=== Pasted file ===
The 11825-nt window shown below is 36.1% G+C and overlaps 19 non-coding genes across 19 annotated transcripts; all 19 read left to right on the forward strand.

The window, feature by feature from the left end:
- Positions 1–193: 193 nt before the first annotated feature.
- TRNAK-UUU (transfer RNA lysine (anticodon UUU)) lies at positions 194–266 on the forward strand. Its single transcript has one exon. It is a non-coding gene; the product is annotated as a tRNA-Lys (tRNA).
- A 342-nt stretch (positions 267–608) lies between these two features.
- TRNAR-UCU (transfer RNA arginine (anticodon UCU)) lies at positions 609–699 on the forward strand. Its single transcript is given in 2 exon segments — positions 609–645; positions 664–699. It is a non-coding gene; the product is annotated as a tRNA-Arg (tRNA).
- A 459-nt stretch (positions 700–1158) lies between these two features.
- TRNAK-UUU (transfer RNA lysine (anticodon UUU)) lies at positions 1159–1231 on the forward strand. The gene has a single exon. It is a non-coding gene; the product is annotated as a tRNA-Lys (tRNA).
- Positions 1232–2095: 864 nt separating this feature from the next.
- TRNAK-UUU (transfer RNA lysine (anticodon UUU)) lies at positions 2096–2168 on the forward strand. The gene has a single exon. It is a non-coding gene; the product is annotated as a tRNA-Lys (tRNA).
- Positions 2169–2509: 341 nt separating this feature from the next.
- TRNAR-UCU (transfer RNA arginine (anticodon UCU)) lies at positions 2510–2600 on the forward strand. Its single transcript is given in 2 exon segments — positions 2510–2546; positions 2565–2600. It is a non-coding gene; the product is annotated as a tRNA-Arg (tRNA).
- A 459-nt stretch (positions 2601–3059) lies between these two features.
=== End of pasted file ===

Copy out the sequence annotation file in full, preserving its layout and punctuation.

The 11825-nt window shown below is 36.1% G+C and overlaps 19 non-coding genes across 19 annotated transcripts; all 19 read left to right on the forward strand.

The window, feature by feature from the left end:
- Positions 1–193: 193 nt before the first annotated feature.
- TRNAK-UUU (transfer RNA lysine (anticodon UUU)) lies at positions 194–266 on the forward strand. Its single transcript has one exon. It is a non-coding gene; the product is annotated as a tRNA-Lys (tRNA).
- A 342-nt stretch (positions 267–608) lies between these two features.
- TRNAR-UCU (transfer RNA arginine (anticodon UCU)) lies at positions 609–699 on the forward strand. Its single transcript is given in 2 exon segments — positions 609–645; positions 664–699. It is a non-coding gene; the product is annotated as a tRNA-Arg (tRNA).
- A 459-nt stretch (positions 700–1158) lies between these two features.
- TRNAK-UUU (transfer RNA lysine (anticodon UUU)) lies at positions 1159–1231 on the forward strand. The gene has a single exon. It is a non-coding gene; the product is annotated as a tRNA-Lys (tRNA).
- Positions 1232–2095: 864 nt separating this feature from the next.
- TRNAK-UUU (transfer RNA lysine (anticodon UUU)) lies at positions 2096–2168 on the forward strand. The gene has a single exon. It is a non-coding gene; the product is annotated as a tRNA-Lys (tRNA).
- Positions 2169–2509: 341 nt separating this feature from the next.
- TRNAR-UCU (transfer RNA arginine (anticodon UCU)) lies at positions 2510–2600 on the forward strand. Its single transcript is given in 2 exon segments — positions 2510–2546; positions 2565–2600. It is a non-coding gene; the product is annotated as a tRNA-Arg (tRNA).
- A 459-nt stretch (positions 2601–3059) lies between these two features.